Laura Capps stepped up her quest for the county’s 1st District supervisor seat, currently held by Carpinterian Das Williams, with a proposal to limit campaign contributions and to “ban contributions from anyone with business before the board.” That could affect constituents ranging from cannabis growers seeking permits to the county unions in contract negotiations. Both groups give heavily to supervisor campaigns, and elected officials themselves give each other thousands of dollars for their campaigns. Williams called her plans a “poorly thought out political stunt.”
Anticipating the contest before the vote in March 2020, Capps argued that those with money have too much power; she wants a county law to limit contributions in the supervisor races to $1,000. Former supervisor Susan Rose stood beside Capps as she made the announcement, though Capps said she hadn’t yet spoken with the sitting supervisors about her plan. The dozen other supporters there, including publisher Sara Miller McCune and Carpinteria school board member Rogelio Delgado, have criticized Williams for being too friendly with cannabis interests. Capps’s campaign manager, David Brostrom, distributed a list of contributions to Williams from growers, many allegedly linked in time to appeals or permit applications, adding up to $62,200.
In a phone conversation while Williams traveled to Cuyama for a meeting on groundwater — which is critically drawn down in parts of the valley — he said it was easy to tie campaign contributions to the county’s cannabis issues, which have consumed more than 50 public meetings. “What she’s proposing would prohibit anyone who ever needs anything from the board from participating in politics,” he said. The only people who could participate after that “are rich people who support Laura Capps,” he shot back.
The back-room deals were possible, Capps claimed, because supervisors whose re-election campaigns are dormant only have to report campaign donations twice a year. To curb what she called a “public awareness blackout,” Capps proposed tying contributions to the election cycle — allowing them a year before and 90 days after an election, but not for the rest of the official’s term. Further, she said, overall expenditures should be limited to $250,000 in a primary and $500,000 in a general election.
She noted that Ventura County already has a $750 limit, Los Angeles County $1,500, and San Francisco $500. County election’s Joe Holland advised looking at Assembly Bill 571: Enacted last month, AB 571 limits contributions to $4,700 — unless from a committee independent of a candidate — for state office seekers per election. It allows cities and counties to set their own limits, as long as they do it before January 1, 2021; otherwise, the state law prevails. Up to 72 percent of counties lack such limits, author Assembly Speaker pro Tem Kevin Mullin (D-S.F.) stated.
“Constitutionally, for independent expenditures,” Williams explained — or political committees given license in the Citizens United case, and Buckley before it — “the courts have deemed we cannot control their spending. Instead of candidates formulating messages, it’d be the special interests.” Willliams claimed: “I would love campaign finance reform. But it’s gotta include a limitation on contributions combined with public financing,” in order to compete with independent committee coffers.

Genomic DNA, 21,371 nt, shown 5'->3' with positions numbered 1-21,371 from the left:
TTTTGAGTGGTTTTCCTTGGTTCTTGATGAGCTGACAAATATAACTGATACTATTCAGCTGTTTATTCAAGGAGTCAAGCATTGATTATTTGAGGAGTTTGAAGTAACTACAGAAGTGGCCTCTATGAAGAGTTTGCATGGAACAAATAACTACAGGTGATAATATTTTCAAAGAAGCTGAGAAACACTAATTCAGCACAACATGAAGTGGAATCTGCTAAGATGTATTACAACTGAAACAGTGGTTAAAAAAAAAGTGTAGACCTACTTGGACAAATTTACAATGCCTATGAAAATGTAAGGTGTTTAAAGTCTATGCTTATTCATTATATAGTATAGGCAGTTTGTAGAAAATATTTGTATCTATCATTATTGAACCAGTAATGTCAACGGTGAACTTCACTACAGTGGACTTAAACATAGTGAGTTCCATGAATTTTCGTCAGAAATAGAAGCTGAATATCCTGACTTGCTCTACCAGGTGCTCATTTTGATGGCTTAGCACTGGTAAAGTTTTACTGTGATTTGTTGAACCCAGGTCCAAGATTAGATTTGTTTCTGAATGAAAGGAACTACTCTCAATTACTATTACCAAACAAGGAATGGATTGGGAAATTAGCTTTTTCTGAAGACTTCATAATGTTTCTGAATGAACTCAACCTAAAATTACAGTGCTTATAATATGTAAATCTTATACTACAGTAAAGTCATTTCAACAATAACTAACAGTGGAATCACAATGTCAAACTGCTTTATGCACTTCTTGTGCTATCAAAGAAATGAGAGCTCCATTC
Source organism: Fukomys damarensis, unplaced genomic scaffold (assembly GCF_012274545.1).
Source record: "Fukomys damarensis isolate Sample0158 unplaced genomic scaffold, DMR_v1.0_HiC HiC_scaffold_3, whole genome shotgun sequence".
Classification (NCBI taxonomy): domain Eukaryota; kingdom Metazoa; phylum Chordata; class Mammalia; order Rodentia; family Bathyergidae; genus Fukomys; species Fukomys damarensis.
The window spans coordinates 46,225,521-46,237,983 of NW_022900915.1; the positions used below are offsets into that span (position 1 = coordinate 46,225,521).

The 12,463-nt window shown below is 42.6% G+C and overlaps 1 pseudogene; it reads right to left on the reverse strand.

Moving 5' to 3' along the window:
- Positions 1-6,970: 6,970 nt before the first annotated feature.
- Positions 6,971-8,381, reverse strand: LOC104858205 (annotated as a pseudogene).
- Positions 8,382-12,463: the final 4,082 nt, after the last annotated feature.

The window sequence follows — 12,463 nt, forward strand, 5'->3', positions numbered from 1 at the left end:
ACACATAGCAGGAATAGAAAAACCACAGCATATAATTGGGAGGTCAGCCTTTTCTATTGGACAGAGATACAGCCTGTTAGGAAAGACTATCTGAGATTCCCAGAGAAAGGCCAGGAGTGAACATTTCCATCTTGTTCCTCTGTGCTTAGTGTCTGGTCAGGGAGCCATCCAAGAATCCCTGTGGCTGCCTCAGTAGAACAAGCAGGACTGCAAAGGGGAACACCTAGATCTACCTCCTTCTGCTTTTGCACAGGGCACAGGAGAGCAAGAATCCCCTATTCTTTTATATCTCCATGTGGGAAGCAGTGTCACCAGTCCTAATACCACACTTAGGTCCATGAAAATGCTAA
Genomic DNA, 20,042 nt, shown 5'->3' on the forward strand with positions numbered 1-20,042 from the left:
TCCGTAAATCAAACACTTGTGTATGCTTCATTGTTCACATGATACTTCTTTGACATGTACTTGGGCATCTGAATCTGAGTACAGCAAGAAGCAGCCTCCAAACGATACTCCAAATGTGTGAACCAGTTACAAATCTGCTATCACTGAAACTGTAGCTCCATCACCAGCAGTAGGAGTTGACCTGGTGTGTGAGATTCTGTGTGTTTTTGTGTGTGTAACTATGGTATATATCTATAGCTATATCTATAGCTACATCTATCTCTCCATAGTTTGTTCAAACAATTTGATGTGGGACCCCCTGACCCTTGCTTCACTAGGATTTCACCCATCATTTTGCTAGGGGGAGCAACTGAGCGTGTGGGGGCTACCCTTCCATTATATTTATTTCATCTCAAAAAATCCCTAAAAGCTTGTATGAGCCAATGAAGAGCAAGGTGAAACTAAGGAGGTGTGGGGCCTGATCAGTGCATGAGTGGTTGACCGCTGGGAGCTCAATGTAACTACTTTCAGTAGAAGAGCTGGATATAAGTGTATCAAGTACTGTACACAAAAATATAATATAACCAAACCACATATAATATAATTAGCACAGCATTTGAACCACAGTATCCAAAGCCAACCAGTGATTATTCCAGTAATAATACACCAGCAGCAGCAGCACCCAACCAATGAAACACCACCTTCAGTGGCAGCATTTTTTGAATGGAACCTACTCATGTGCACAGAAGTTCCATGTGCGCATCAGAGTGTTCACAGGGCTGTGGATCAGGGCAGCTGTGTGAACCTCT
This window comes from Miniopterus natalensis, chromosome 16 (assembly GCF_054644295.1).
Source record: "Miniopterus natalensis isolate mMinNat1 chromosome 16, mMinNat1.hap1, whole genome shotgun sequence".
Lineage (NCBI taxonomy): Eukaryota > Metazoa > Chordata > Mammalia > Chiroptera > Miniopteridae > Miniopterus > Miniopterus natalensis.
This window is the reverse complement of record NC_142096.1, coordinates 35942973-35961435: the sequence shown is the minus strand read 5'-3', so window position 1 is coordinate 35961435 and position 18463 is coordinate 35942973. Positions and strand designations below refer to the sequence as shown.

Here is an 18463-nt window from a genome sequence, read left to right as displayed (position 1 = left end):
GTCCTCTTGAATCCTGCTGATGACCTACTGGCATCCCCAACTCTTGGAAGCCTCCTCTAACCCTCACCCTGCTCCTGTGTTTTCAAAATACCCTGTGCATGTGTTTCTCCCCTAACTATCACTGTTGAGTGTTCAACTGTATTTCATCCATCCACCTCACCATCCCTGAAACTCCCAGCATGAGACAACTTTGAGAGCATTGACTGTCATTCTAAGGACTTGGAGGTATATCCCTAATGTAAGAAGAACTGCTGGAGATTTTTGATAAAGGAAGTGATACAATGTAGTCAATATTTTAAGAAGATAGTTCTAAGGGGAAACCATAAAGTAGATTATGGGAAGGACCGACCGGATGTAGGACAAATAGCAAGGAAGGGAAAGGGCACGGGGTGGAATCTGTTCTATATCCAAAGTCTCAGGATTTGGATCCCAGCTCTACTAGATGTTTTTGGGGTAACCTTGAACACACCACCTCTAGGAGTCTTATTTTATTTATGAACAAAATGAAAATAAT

Among the supervisors’ biggest supporters — in contributions of money, endorsements, votes, and door-knocking time — are unions: firefighters, deputy sheriffs, and county workers. Williams cast Capps’s plan as one that would give an advantage to her donors’ interests against those of union members like firefighters. Capps said the union members she’d spoken with were positive about spending less on political campaigns. SEIU (Service Employees International Union) leader Bruce Corsaw was less sanguine, saying he wasn’t sure how the ban would affect the supervisors and his contract talks — which can take six months or longer and are due to start in January 2021 — and foresaw a lot of “challenges” in changing the government code.
Though the deputy sheriffs contract isn’t due for renewal until February 2022, Neil Gowing, president of the County Deputy Sheriff’s Association, said they appeared at the board regularly, often as advocates for critical resources or community issues like improving emergency response. He said his union “strongly supports campaign finance reform and policies that promote good governance. However, Laura Capps’ proposal will effectively ban public safety officers from participating in the political process and exercising our 1st Amendment right to free speech.”
In response, Capps, who sits on the Santa Barbara Unified School District’s Board of Education, pointed to her advocacy for teachers and staff pay raises: “It never even crossed my mind that their ability to contribute to campaigns would be relevant.” She said she respected the first responders and looked forward to continuing her support for labor “free from any perception of political influence — and based solely on the merits of the vital issues they advocate for.”
At Wednesday’s press conference, Jerry Roberts — covering the event for his blog, Newsmakers with Jerry Roberts — asked Capps if she was alleging there was corruption; he was the first to mention Williams by name or bring up cannabis. Capps demurred, asking Roberts what he meant: “Money goes in one end, and legislation comes out the other,” he elaborated.
Correction: The $3,000 state campaign limit in an earlier version of this story reflects the amount in a revision of the Political Reform Act of 1974; the number is currently $4,700 and is updated every two years. Comments from the deputies’ union and Capps were added to the story on Nov. 7.